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Image / Gazebo in the Rose Garden at Exposition Park

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Title
Gazebo in the Rose Garden at Exposition Park
Alternative Title
Los Angeles Photographers Photo Collection;
Creator
Schultheis, Herman
Contributor
Made accessible through a grant from the John Randolph Haynes and Dora Haynes Foundation
Date Created and/or Issued
Circa 1937
Contributing Institution
Los Angeles Public Library
Collection
Los Angeles Public Library Photo Collection
Rights Information
Images available for reproduction and use. Please see the Ordering & Use page at http://tessa.lapl.org/OrderingUse.html for additional information.
Description
Title supplied by cataloger.; Herman J. Schultheis was born in Aachen, Germany in 1900, and immigrated to the United States in the mid-1920s after obtaining a Ph.D. in mechanical and electrical engineering. He married Ethel Wisloh in 1936, and the pair moved to Los Angeles the following year. He worked in the film industry from the late 1930s to the mid-1940s, most notably on the animated features Fantasia and Pinocchio. His detailed notebook, documenting the special effects for Fantasia, is the subject of a 14-minute short-subject included on the film's DVD. In 1949, he started employment with Librascope as a patent engineer. Schultheis was an avid amateur photographer who traveled the world with his cameras. It was on one of these photographic exhibitions in 1955 that he disappeared in the jungles of Guatemala. His remains were discovered 18 months later. The digitized portion of this collection represents the images Schultheis took of Los Angeles and its surrounding communities after he relocated to the area in 1937.
Originally named Agricultural Park in 1876, the 160-acre site was developed and served as an agricultural and horticultural fairground until approximately 1910, at which point it was re-named Exposition Park. On November 6, 1913, Exposition Park was formally dedicated, and became the home to a state Exposition Building and the county Museum of History, Science and Art. Senator John Works dedicated the fountain as a commemoration of the Owens River Aqueduct whose grand opening coincided with the opening of Exposition Park. As Senator Works left the platform, a jet of water shot up 30 feet. The Museum was divided in 1961 into the Los Angeles County Museum of History and Science, and the Los Angeles County Museum of Art (known as LACMA, and since moved to new quarters on Wilshire Blvd). Years later, the museum was again renamed, becoming the Natural History Museum of Los Angeles County. The Beaux Arts/Romanesque style building, located at 900 Exposition Boulevard between Vermont and Figueroa, was added to the National Register of Historic Places in 1975 - Building #75000434. Above the stone arches the words "Los Angeles County Historical and Art Museum" are etched into the facade.The seven and a half acre Rose Garden, also called Sunken Garden, evolved from the redevelopment of Agricultural Park, and was completed in 1928. In 1991, the Exposition Park Rose Garden was listed on the National Register of Historic Places.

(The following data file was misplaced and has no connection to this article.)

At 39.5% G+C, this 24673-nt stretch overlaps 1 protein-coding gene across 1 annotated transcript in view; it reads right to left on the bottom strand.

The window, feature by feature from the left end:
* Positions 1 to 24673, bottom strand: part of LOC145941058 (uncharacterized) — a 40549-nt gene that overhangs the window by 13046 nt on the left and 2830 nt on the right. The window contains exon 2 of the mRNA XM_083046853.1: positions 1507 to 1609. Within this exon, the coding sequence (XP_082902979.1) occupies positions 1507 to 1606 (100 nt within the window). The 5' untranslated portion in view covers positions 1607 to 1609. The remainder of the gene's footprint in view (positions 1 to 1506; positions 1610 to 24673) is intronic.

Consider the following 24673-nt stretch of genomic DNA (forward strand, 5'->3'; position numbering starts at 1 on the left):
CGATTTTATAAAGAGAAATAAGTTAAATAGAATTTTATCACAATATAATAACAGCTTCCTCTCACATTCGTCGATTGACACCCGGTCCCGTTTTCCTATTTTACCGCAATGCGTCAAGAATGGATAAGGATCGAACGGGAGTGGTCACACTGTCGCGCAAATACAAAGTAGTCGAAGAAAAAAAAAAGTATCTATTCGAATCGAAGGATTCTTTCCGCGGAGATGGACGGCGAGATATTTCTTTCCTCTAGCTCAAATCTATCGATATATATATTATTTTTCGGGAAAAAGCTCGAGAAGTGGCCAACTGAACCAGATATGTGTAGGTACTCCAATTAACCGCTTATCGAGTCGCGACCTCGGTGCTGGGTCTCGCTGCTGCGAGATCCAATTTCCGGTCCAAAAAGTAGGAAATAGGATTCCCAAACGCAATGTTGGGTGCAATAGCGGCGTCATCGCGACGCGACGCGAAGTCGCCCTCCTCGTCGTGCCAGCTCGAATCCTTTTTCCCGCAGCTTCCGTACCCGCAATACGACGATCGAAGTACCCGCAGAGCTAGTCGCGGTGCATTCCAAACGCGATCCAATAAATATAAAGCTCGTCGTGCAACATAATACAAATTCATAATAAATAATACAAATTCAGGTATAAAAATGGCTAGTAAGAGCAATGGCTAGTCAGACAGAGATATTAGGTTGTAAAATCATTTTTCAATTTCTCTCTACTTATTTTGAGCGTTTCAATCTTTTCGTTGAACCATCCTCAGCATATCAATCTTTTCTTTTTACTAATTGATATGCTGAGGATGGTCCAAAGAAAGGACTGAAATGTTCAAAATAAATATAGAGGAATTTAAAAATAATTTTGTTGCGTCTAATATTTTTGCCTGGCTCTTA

This view taken through the gazebo captures couples strolling through the roses in bloom in the gardens of Exposition Park, as well as the fountain in front of the Museum of History, Science and Art.
Type
Image
Format
1 photographic print :b&w ;11 x 15 cm.
Photographic prints
Identifier
00098133
Herman J Schultheis Collection; Los Angeles Photographers Collection;
N-007-565 8x10
CARL0005080326
http://173.196.26.125/cdm/ref/collection/photos/id/37780
Subject
Los Angeles Museum of History, Science, and Art
Gazebos--California--Los Angeles
Rose gardens--California--Los Angeles
Fountains--California--Los Angeles
Museums--California--Los Angeles
Natural history museums--California--Los Angeles
Museum buildings--California--Los Angeles
Eclecticism in architecture--California--Los Angeles
Parks--California--Los Angeles
Exposition Park (Los Angeles, Calif.)
Schultheis Collection photographs
Hudson & Munsell

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